Some forms of habitat enhancement and management seem to go against human instinct. The habitat of the golden-winged warbler, whose breeding population was recently listed as endangered, generally follows the eastern side of the Appalachian Trail in northern New Jersey. The bird needs young forest habitat to thrive, but in New Jersey, our forests are all fairly old.
“In New Jersey, all of our forests are 60 to 100 years old because in the 1880s, the forests were destroyed through agriculture or for fuel,” Triece says. “Since then, we’ve started preserving land…but because of that, they’re all the same age.”
Triece says young forests occur after natural disturbances like fires or floods. But humans act to stop such natural occurrences. In this situation, controlled burns or the cutting of trees can be used to create an open canopy—acts that are sometimes deemed controversial, even amongst conservationists.
Habitat management and restoration work go hand in hand. Invasive plants like phragmites, reed canary grass and Japanese barberry all commonly take over the wetland habitats of the endangered bog turtle. To help the species, biologists attempt to control the invasive plants and reintroduce native flora.
Conservation groups and state agencies often work together to achieve common goals. New Jersey Audubon, for example, recently helped to pass an amendment to the state Constitution to permanently allocate 4 percent of the state’s corporate business tax—or about $80 million annually—for land preservation and stewardship of open space. However, enabling legislation was vetoed by Governor Chris Christie. It will likely take a future governor to facilitate implementation.
Once implemented, “we will have consistent, pay-as-you-go open-space funding so that we can strategically invest in preservation and habitat restoration,” says Mooij.
Some of New Jersey Audubon’s biologists recently partnered with the ENSP on a project to track newfound and unrecorded bog turtles living in freshwater wetlands in Salem County. To better understand the endangered species, the biologists affixed radio transmitters to four turtles and so far have found that the turtles reside in small patches of land no bigger than half an acre. Determining which habitat the turtles find favorable will allow the land to be properly managed in hopes that the turtle numbers there can increase.
New Jersey Audubon biologists also work on shorebird banding alongside ex-ENSP chief Niles, who coleads the Delaware Bay Shorebird Project. The goal is to collect data on and track shorebirds like the red knot, ruddy turnstones and semipalmated sandpipers, among others.
Niles worked over the past few years to restore vital habitat for red knots and other shorebirds both in the bay and on the Atlantic coast. On the bay, he and his team—in partnership with New Jersey Audubon, the American Littoral Society and CWF—have helped restore the habitat of six vital sites stretching over two miles of beach, where the landscape was diminished.
Volunteers also help to supplement an array of projects across the state. Triece, of CWF, runs the volunteer-based Amphibian Crossing Project in North Jersey. Dozens of volunteers show up on rainy nights in mid to late March to help amphibians cross the road—literally.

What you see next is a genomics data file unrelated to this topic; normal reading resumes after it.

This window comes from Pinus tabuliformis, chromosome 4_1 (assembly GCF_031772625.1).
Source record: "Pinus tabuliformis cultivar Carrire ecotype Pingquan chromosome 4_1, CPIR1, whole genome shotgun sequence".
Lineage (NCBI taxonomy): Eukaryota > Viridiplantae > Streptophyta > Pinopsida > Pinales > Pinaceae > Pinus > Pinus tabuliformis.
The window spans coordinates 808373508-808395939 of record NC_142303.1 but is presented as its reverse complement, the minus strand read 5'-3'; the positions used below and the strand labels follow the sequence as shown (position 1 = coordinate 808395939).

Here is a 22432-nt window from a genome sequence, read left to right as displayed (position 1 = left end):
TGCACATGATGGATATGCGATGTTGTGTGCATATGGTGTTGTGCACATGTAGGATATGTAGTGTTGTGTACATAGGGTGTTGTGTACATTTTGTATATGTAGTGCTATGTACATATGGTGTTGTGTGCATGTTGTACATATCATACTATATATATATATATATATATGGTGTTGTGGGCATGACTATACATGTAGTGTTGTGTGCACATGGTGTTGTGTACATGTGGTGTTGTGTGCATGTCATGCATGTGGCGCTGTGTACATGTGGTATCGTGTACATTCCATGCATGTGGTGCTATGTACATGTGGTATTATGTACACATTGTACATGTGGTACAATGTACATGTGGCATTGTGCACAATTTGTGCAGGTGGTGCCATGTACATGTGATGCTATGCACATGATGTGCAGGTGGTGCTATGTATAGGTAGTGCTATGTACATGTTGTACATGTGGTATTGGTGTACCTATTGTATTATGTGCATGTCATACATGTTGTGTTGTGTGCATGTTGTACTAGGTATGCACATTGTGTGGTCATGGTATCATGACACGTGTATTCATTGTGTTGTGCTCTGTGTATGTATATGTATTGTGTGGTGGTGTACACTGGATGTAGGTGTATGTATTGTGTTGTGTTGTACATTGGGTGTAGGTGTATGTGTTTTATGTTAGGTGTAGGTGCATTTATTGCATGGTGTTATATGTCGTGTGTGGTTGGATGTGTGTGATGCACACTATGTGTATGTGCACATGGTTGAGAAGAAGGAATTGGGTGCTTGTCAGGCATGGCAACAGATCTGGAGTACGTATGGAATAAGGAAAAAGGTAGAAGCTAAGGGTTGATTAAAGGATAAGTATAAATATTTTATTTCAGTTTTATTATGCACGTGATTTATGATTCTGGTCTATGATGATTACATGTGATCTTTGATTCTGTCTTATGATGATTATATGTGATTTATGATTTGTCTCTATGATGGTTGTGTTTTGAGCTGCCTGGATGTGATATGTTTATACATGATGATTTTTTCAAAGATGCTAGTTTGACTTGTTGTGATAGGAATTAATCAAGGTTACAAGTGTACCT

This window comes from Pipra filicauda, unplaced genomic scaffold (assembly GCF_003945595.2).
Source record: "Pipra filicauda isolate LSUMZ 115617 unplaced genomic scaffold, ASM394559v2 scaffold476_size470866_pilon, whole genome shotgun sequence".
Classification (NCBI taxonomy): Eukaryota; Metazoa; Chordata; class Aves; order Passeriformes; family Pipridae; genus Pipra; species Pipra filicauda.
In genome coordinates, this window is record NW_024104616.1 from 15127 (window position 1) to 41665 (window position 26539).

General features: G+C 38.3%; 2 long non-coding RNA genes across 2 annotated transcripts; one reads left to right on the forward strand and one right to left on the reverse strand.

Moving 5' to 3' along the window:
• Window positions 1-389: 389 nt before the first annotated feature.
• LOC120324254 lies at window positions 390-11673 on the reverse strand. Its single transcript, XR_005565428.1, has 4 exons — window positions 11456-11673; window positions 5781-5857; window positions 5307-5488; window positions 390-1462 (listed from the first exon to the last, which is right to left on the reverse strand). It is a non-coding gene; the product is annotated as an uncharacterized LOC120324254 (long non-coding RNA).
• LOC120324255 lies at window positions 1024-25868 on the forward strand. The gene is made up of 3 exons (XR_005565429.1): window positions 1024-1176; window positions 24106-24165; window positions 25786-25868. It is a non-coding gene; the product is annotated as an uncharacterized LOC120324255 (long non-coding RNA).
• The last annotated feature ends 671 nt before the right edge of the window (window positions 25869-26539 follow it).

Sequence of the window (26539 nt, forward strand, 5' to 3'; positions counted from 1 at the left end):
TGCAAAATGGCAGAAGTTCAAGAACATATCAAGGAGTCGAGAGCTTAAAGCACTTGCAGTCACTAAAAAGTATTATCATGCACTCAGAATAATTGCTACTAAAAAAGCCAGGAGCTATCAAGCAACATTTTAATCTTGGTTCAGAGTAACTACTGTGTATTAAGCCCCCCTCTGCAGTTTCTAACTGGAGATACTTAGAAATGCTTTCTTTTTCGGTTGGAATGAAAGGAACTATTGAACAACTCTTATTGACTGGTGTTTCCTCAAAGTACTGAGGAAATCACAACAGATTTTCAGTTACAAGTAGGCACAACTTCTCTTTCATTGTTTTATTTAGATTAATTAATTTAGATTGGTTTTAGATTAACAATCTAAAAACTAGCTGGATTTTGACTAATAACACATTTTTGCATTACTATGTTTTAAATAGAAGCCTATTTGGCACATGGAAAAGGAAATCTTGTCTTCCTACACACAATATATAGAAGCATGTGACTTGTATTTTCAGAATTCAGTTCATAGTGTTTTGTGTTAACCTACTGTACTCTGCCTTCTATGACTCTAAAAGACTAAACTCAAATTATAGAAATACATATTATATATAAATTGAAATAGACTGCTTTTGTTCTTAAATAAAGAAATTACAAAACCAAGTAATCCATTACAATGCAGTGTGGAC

“In one night, on one transect of road maybe 50 to 100 meters long, we might get 2,000 amphibians,” she says. “So we’ve recruited volunteers to basically walk up and down the road to collect data on the species and the time, and we record temperature and weather so we can quantify what’s going on at that site.”
This past spring, on Waterloo Road in Byram Township, site of the proposed crossing tunnel, volunteers assisted the safe crossing of 1,432 amphibians, including spotted salamanders, which are currently recommended to be listed as a species of special concern.
A similar project takes place every summer in South Jersey, where about a dozen volunteers patrol roads to help protect northern diamondback terrapins which are also being considered for the species-of-special-concern list.
With so many challenges, environmental workers are buoyed by their success stories, such as the comeback of New Jersey’s bald eagle population. The species was down to one nesting pair in the early 1980s, due largely to DDT use; today, thanks to an aggressive protection and reintroduction initiative, the population is stable, with 161 nesting pairs. The horseshoe crab moratorium is another state conservation win.
Hope also exists in a $1.3 billion federally funded conservation plan offered by a blue ribbon panel assembled by the Association of Fish and Wildlife Agencies (AFWA). The panel, made up of politicians, representatives from environmental groups, academic researchers, business executives and members of the oil industry, has called on Congress to “dedicate up to $1.3 billion annually in existing revenue from the development of energy and mineral resources on federal lands and waters to the Wildlife Conservation Restoration Program.”
A plan like that, Jenkins says, could mean as much as $25 million—about 10 times the ENSP’s current budget—coming into the state for conservation.
For now, volunteers are doing their part in whatever way they can to support state efforts and conservation groups. Gail Hill of Bucks County, Pennsylvania, recruited volunteers and traveled more than two hours to take part in the reTURN the Favor program to rescue horseshoe crabs in the Delaware Bay.
Hill, who is director naturalist of the Peace Valley Nature Center in Pennsylvania, says she enjoys volunteering with conservation projects wherever she can. “Next time we come, we’ll probably bring half the neighbors in the state,” she laughs. “It’s just the coolest thing—we’re really excited about it.”Click here to leave a comment